A harsh reality check for Ashraf Ghani – Mian Sanaullah

(AP Photo/Rahmat Gul)

Recent developments in the security landscape of Afghanistan have given rise to certain speculations and harsh realities. Taliban’s participation is critical for credible resumption of the stalled national reconciliation peace process. Even President Ashraf Ghani and his Chief Executive Abdullah Abdullah are fully conscious that without  the Taliban, there would be no genuine national reconciliation. However, the unity government and their cohorts ignore a few home truths.

In Afghanistan, no warlord or a fighting group has the capacity to replace Taliban and their ability to withstand the government and its foreign allies.  Factionalism  maybe common among Taliban but they cannot be eviscerated. Their reaction against the reintegration process involving Gulbuddin Hikmatyar proves that Taliban know the impulse of the geopolitical games at play in their country. This fact explains why Hikmatyar’s call to Taliban saying: “Let’s end the war, live together as brothers and then ask foreigners to leave,” was largely ignored. Among Pashtuns, he was touted more as another leader vying for political power than a unifying force, despite his ethnic card.

Ghani’s recent peace offer to Taliban suffers from some operational and policy flaws. More than bullying, his desperation and weakness reached his detractors.  He seems to be admitting his vulnerability and ability to think beyond the script handed over to him by his foreign allies who do not understand that Afghanistan is no longer frozen in time. In many ways, it has changed from 2001 when US had attacked it. Aspirations of the people have changed. These new factors are re-shaping the muddled political landscape in the country. The situation maybe chaotic but the direction is getting clearer: Afghans want to solve their problems themselves. Allies at best can offer assistance.

Talking to Taliban does not seem to be the consistent national priority of Ghani. He is unable to detach cultural embarrassments surrounding military defeats from political correctness with which he can broaden his appeal and control at the national level. It is a sheer erroneous political move to talk about national reconciliation whenever Taliban or ISIS and their associates put the government under pressure by staging massive attacks in cities or capturing new territories.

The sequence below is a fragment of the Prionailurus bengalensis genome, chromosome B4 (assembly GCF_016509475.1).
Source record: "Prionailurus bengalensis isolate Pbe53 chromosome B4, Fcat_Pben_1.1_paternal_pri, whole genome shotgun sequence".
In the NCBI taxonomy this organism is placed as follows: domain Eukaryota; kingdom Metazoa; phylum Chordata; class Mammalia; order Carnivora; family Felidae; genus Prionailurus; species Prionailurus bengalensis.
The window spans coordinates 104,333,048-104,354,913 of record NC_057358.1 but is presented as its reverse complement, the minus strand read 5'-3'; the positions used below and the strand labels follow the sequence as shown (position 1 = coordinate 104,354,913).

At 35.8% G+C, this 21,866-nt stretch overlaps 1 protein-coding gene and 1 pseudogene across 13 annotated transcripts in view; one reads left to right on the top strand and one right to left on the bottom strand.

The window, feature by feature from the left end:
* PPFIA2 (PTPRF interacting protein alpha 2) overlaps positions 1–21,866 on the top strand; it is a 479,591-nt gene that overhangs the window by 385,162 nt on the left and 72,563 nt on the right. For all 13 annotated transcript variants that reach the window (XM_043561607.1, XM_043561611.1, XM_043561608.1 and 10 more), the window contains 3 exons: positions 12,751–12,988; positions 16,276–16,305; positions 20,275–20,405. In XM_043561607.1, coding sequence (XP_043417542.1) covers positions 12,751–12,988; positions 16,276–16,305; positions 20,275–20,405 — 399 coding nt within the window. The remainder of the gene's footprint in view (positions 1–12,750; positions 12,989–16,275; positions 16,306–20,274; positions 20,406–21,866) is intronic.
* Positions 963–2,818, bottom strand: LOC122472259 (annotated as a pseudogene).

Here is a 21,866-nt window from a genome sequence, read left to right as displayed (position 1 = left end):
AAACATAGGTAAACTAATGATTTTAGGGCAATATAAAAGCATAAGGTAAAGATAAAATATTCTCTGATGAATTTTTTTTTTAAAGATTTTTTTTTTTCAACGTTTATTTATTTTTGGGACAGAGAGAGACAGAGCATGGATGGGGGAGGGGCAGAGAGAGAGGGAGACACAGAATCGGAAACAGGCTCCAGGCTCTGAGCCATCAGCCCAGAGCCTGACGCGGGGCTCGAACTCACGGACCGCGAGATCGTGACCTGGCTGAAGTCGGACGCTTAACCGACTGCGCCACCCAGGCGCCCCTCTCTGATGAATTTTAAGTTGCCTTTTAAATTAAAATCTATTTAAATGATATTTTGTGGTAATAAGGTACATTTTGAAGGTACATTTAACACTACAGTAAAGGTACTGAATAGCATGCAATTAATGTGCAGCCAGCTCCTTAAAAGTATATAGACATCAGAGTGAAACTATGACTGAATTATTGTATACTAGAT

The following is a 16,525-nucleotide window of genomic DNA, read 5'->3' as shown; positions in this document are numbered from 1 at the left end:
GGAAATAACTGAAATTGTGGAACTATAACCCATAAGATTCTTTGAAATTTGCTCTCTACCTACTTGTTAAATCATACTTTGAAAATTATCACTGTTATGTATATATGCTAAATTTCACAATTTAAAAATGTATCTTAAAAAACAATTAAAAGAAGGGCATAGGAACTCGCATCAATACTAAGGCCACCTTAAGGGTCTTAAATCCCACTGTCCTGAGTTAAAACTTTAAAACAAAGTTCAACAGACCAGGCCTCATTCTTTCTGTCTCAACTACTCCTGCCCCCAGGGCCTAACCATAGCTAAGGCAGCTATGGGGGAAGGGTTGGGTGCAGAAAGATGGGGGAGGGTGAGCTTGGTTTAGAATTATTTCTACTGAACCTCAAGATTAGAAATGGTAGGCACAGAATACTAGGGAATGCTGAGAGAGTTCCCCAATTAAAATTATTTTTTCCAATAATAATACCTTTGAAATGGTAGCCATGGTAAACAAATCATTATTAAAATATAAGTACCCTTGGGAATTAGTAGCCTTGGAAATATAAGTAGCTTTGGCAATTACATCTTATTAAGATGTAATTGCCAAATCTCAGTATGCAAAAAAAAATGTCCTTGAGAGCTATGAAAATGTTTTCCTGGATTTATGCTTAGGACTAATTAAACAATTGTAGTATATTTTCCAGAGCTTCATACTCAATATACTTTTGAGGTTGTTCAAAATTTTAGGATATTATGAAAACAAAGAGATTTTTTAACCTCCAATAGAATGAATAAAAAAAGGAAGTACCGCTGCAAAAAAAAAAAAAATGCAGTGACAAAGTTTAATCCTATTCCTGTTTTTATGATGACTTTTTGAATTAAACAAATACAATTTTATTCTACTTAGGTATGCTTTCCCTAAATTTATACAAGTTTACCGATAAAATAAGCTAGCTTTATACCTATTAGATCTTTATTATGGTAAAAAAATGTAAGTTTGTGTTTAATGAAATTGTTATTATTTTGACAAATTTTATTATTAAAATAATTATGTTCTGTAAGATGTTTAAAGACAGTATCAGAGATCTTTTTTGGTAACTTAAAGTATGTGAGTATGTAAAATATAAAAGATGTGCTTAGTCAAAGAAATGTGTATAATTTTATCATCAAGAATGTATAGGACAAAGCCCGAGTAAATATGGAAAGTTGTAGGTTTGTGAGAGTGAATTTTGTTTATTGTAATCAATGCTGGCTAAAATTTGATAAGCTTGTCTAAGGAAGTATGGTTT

Taliban are a reality. They are Afghans. Good or bad, they are the sole responsibility of the Afghan government. As a President, Ghani should make his mind what he thinks of them. Does he regard Taliban as his barbaric enemies or political insurgents indispensable for peace? And can Taliban be treated as a credible political force?

He has developed a notion that Taliban are a creation of Pakistan. They cannot last beyond one month without support from Pakistan. Perhaps he has forgotten the candid admittance of President Obama (December 2016) that ” United States cannot wipe out Taliban or end violence in Afghanistan”.

Ghani is looking at Taliban from the American perspective, which keeps shifting due to political realignments and geopolitics. Defense Secretary Jim Mattis, (June 5, 2017) appeared to break with the Obama administration’s position that there is “no military solution” to the conflict in Afghanistan.

At an appearance with Secretary of State Rex Tillerson and the Defense and Foreign ministers of Australia, Mattis said, “they [the Taliban] use bombs, because ballots would ensure they never had a role to play.”

Tillerson did not even mention a “peace process” or a political settlement. Mattis made it clear that he does not believe Taliban would, or even could, be part of a democratically elected government in Afghanistan.

President Ghani is using the same policy, which failed former president Hamid Karzai. He is not prepared to readjust his strategy in line with the shifting ground realities in his country. His words and rhetoric are reminiscent of the Karzai era.